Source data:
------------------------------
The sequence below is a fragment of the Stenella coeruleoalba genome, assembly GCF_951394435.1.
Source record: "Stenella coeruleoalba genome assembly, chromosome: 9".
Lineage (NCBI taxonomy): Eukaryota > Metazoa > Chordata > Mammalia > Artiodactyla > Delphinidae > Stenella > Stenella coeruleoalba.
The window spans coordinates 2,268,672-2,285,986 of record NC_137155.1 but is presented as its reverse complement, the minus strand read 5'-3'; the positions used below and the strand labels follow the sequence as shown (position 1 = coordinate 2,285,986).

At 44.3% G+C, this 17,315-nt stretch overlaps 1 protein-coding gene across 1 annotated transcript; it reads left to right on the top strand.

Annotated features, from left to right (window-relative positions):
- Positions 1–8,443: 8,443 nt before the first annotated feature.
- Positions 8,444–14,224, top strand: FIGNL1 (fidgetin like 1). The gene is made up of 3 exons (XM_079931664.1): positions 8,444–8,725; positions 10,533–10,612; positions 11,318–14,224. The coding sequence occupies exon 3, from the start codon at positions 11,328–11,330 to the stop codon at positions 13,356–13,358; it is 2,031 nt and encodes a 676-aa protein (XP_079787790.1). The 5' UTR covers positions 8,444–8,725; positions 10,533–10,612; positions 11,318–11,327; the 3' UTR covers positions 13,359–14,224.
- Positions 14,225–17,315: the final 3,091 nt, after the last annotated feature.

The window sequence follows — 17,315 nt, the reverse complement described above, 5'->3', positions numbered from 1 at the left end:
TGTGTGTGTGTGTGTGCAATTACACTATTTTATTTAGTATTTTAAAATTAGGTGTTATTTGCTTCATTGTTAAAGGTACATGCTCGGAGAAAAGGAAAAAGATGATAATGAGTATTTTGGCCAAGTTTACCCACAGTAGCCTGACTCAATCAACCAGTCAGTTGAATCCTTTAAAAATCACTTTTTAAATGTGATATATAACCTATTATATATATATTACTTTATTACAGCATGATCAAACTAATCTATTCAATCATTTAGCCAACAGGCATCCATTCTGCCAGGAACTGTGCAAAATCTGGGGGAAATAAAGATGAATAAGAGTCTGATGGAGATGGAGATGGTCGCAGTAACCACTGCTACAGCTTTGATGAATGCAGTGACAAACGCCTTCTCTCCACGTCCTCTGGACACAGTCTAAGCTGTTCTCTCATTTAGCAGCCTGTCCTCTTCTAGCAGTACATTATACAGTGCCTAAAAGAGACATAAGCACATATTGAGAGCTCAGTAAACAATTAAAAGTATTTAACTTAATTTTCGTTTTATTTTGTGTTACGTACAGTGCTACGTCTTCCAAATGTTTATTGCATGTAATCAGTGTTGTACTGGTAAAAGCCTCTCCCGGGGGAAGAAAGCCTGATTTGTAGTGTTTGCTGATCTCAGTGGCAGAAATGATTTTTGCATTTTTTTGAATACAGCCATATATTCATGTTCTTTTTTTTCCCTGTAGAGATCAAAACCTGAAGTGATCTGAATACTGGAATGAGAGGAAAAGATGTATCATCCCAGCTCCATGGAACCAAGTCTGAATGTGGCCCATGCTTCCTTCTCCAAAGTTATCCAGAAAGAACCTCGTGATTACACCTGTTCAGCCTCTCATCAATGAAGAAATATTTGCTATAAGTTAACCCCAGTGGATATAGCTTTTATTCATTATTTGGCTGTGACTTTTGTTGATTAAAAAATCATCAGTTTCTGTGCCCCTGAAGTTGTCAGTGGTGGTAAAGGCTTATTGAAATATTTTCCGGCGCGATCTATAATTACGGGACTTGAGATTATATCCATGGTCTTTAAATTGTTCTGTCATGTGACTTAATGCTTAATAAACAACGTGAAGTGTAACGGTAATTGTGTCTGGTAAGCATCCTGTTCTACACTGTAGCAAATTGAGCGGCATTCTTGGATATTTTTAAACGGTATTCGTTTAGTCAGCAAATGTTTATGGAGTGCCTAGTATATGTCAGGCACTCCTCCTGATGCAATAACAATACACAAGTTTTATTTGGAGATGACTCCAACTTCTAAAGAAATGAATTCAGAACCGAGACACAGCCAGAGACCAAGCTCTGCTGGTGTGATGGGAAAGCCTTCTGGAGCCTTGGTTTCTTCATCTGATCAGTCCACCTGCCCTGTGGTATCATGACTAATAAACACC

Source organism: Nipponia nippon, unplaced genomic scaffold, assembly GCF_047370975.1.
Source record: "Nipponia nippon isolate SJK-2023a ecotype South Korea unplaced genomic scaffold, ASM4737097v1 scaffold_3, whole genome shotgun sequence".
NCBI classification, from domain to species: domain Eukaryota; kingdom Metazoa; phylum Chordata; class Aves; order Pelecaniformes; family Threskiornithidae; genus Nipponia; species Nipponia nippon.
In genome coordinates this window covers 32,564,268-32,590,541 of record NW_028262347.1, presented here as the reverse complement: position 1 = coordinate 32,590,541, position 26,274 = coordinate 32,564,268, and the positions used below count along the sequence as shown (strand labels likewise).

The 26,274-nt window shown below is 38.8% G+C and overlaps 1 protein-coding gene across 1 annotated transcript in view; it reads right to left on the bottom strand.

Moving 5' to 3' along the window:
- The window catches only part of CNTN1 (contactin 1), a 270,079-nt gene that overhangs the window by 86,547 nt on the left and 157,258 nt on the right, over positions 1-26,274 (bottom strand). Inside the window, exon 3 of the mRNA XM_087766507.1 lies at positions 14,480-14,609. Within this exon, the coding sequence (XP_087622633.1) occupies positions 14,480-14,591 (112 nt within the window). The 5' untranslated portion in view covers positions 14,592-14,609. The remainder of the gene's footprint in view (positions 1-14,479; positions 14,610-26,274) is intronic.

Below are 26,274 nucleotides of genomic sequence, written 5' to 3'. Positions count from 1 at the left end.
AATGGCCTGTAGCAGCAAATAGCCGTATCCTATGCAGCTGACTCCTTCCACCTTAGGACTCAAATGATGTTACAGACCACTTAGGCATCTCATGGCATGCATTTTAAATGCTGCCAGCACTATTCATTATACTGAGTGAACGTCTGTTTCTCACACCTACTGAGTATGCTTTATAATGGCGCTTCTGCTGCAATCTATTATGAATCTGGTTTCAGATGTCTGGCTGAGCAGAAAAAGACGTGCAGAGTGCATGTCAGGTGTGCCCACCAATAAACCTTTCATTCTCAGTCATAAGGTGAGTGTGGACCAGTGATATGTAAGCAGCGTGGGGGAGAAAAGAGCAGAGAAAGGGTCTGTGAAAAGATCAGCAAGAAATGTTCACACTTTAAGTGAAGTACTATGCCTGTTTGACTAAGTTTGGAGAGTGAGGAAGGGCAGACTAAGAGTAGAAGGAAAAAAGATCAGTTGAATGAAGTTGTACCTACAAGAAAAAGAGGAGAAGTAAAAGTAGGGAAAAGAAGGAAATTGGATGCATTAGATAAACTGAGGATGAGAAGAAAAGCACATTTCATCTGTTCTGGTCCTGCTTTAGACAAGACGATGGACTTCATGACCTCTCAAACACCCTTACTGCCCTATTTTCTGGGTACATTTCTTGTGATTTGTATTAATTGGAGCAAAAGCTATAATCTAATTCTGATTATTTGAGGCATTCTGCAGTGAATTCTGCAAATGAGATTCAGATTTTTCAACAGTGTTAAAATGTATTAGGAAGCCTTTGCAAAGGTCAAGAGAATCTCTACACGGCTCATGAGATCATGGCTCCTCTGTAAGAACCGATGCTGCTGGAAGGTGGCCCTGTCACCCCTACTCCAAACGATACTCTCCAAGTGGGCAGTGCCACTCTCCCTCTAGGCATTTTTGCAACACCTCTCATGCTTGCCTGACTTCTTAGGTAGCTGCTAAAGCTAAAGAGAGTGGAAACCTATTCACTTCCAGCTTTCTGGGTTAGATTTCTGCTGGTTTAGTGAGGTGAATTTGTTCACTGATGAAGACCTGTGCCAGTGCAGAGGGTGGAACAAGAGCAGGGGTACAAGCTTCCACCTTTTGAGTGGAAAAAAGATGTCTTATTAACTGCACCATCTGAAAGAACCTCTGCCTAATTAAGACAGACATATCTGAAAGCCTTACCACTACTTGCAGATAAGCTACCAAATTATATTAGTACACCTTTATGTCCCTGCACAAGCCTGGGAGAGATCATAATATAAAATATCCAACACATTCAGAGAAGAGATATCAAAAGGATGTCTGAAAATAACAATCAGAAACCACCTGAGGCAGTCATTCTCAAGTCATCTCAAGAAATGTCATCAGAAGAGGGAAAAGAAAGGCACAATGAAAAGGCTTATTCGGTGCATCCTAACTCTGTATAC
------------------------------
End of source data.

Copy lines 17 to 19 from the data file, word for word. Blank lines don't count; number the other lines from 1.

Moving 5' to 3' along the window:
- The window catches only part of CNTN1 (contactin 1), a 270,079-nt gene that overhangs the window by 86,547 nt on the left and 157,258 nt on the right, over positions 1-26,274 (bottom strand). Inside the window, exon 3 of the mRNA XM_087766507.1 lies at positions 14,480-14,609. Within this exon, the coding sequence (XP_087622633.1) occupies positions 14,480-14,591 (112 nt within the window). The 5' untranslated portion in view covers positions 14,592-14,609. The remainder of the gene's footprint in view (positions 1-14,479; positions 14,610-26,274) is intronic.

Below are 26,274 nucleotides of genomic sequence, written 5' to 3'. Positions count from 1 at the left end.